Greek Panic Update

Greek Panic Update – It appears that, as hypothesized here three months ago, the Greek debt crisis may actually be another Basel-induced banking crisis.

Basel II (adopted outside the United States in 2007, but not yet adopted here, where Basel I (1991) and the Recourse Rule (2001) are still in effect) gave a zero risk weight to government bonds rated AAA to AA-; a 20 percent risk weight to government bonds rated A+ to A-; and a 50 percent risk weight to government bonds rated BBB+ to BBB-.

On April 21, Moody’s downgraded Greek debt to BBB+, suddenly requiring banks holding A- Greek government bonds to raise 60 percent more capital for these securities. Portugal’s AA rating is under pressure (according to Moody’s), as is Spain’s (according to S&P), although Italy’s Aa2 (AA) Moody’s rating, and S&P’s rating of A+, seem stable. According to yesterday’s New York Times, “French and German banks…have $1.16 trillion at risk in Spain and Italy, including government and private debt.”

The downgrade pressures on banks are in addition to the default threat from Greece. Yesterday’s Financial Times reports that “French and German banks and insurance groups…hold just under 80 billion euros in Greek sovereign debt,” and that banks are afraid to lend to each other for fear of counterparty insolvency. According to Bloomberg, “The cost of insuring against losses on European bank bonds soared to a record, surpassing levels triggered by the collapse of Lehman Brothers.” Another FT story reports that “worried bankers from 47 European groups urged the ECB to become a ‘buyer of last resort’ of eurozone government bonds to steady markets. There was speculation that the central bank could be preparing a $762 billion loan facility for one-year loans at 1 percent to help more than 1000 banks in their funding.”

And from today’s NYT: “United States banks have $3.6 trillion in exposure to European banks.”

About Jeffrey Friedman 4 Articles

Affiliation: University of Texas, Austin

Jeffrey Friedman is a political scientist and the editor of Critical Review: An Interdisciplinary Journal of Politics and Society.

Friedman graduated from Brown University in 1983 with a double major in History and Philosophy, and received an MA in History at the University of California, Berkeley, in 1985 and a Ph.D. in Political Science from Yale in 2002. He taught in the Government department at Dartmouth College in 1998, the Social Studies program at Harvard from 1998 to 2000, and the Political Science department at Barnard College, Columbia University from 2001 to 2006.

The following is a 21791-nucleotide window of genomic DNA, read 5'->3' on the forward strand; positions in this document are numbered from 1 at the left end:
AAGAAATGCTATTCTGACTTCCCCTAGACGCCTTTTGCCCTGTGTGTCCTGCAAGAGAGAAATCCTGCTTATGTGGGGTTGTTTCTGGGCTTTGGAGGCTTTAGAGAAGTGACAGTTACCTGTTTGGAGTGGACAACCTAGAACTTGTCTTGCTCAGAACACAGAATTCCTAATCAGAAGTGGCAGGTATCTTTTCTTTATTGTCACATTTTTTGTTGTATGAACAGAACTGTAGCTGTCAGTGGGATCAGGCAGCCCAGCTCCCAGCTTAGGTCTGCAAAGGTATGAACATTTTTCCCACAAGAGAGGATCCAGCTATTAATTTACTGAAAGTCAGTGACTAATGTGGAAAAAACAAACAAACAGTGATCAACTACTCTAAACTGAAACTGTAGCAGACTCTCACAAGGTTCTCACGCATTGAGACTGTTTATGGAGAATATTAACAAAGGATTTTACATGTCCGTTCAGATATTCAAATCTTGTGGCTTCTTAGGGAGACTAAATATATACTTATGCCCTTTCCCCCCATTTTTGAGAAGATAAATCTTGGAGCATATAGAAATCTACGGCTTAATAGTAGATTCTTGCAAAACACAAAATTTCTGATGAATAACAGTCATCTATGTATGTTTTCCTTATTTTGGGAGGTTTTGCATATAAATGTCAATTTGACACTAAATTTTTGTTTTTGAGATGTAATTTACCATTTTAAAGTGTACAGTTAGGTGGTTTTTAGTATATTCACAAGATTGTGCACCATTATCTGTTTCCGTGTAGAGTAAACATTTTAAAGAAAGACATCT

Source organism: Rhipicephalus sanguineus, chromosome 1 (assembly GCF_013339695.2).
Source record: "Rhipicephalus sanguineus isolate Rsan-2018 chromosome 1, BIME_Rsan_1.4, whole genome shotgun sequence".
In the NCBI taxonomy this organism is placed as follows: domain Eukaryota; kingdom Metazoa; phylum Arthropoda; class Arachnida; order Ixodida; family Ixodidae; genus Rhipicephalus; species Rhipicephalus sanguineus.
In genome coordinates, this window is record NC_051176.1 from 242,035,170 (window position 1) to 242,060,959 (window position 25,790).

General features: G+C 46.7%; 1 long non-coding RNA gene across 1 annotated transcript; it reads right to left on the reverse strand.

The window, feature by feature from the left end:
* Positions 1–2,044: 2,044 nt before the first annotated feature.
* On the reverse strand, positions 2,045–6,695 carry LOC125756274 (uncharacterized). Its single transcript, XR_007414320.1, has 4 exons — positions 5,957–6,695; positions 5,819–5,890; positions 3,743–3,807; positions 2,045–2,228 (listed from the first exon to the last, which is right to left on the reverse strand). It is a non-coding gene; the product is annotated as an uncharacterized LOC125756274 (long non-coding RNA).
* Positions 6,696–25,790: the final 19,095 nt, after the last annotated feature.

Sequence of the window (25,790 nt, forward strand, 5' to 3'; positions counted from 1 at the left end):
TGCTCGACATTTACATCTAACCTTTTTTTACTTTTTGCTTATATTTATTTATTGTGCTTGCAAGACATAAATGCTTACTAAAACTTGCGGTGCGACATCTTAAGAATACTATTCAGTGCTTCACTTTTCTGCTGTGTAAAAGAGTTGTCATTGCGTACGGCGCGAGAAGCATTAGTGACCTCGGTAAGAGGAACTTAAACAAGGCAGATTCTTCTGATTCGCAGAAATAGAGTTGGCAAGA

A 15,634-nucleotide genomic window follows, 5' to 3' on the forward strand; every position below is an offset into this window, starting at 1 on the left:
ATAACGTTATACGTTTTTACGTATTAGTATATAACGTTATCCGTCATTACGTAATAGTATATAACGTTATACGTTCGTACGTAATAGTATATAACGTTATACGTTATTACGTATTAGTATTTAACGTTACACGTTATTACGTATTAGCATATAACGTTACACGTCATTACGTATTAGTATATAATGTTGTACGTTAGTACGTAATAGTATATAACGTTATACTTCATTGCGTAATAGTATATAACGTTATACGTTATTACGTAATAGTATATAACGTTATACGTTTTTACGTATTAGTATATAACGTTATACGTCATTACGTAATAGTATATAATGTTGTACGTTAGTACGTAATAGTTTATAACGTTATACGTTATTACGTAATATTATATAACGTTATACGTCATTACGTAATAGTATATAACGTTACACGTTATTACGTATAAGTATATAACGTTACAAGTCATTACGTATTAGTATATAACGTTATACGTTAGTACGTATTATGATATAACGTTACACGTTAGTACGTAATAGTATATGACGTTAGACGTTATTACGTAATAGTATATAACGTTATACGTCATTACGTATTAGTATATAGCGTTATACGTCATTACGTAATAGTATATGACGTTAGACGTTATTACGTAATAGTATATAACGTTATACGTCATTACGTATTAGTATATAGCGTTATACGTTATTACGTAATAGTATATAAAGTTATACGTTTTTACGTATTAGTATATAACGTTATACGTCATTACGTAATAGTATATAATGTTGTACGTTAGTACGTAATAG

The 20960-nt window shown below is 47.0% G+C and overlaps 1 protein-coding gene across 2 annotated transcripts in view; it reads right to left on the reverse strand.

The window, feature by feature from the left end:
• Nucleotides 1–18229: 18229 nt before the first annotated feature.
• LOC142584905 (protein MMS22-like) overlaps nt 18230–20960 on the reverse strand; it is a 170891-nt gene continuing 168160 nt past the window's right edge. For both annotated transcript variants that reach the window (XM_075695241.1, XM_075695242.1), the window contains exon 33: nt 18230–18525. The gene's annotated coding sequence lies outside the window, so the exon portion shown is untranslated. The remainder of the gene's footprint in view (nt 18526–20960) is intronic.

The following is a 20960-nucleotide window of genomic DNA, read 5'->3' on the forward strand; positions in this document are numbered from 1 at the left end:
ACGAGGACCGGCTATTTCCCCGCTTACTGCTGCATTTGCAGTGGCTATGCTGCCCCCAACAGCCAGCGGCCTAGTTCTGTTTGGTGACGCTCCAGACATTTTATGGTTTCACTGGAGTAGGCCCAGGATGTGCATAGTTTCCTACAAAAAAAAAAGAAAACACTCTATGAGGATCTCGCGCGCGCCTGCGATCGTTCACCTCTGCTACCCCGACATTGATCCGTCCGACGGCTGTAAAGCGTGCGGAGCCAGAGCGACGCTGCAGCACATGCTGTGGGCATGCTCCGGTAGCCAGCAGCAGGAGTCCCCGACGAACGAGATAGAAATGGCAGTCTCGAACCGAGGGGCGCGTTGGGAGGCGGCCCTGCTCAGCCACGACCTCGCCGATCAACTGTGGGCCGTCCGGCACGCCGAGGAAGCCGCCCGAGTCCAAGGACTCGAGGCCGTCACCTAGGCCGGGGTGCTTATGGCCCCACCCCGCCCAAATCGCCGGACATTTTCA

In 2006 he resigned from the Barnard faculty to edit Critical Review, which he had founded in 1986. The initial purpose of the journal was to bring critical scrutiny to bear on libertarian scholarship, and to subject mainstream scholarship to similar scrutiny. As part of this effort, Friedman published an article, "What's Wrong with Libertarianism," that prompted wide discussion among libertarian writers. Since then, the journal has evolved into a scholarly forum for critically assessing the realities of democracy and capitalism, emphasizing the actual functioning of democracy in the light of political scientists' findings of "public ignorance" of political affairs, and related questions such as electoral "mandates," media bias, academic bias, and the autonomy of state officials from public scrutiny. Friedman's articles "Public Opinion and Democratic Theory" (1998), "Public Opinion: Bringing the Media Back In" (2003), and "Popper, Weber, and Hayek: The Epistemology and Politics of Ignorance" (2005) addressed these issues.

Friedman is a visiting scholar in the Government Department of the University of Texas at Austin, and the Max Weber Fellow of the Institute for the Advancement of the Social Sciences at Boston University.

Visit: Critical Review, Causes of the Crisis

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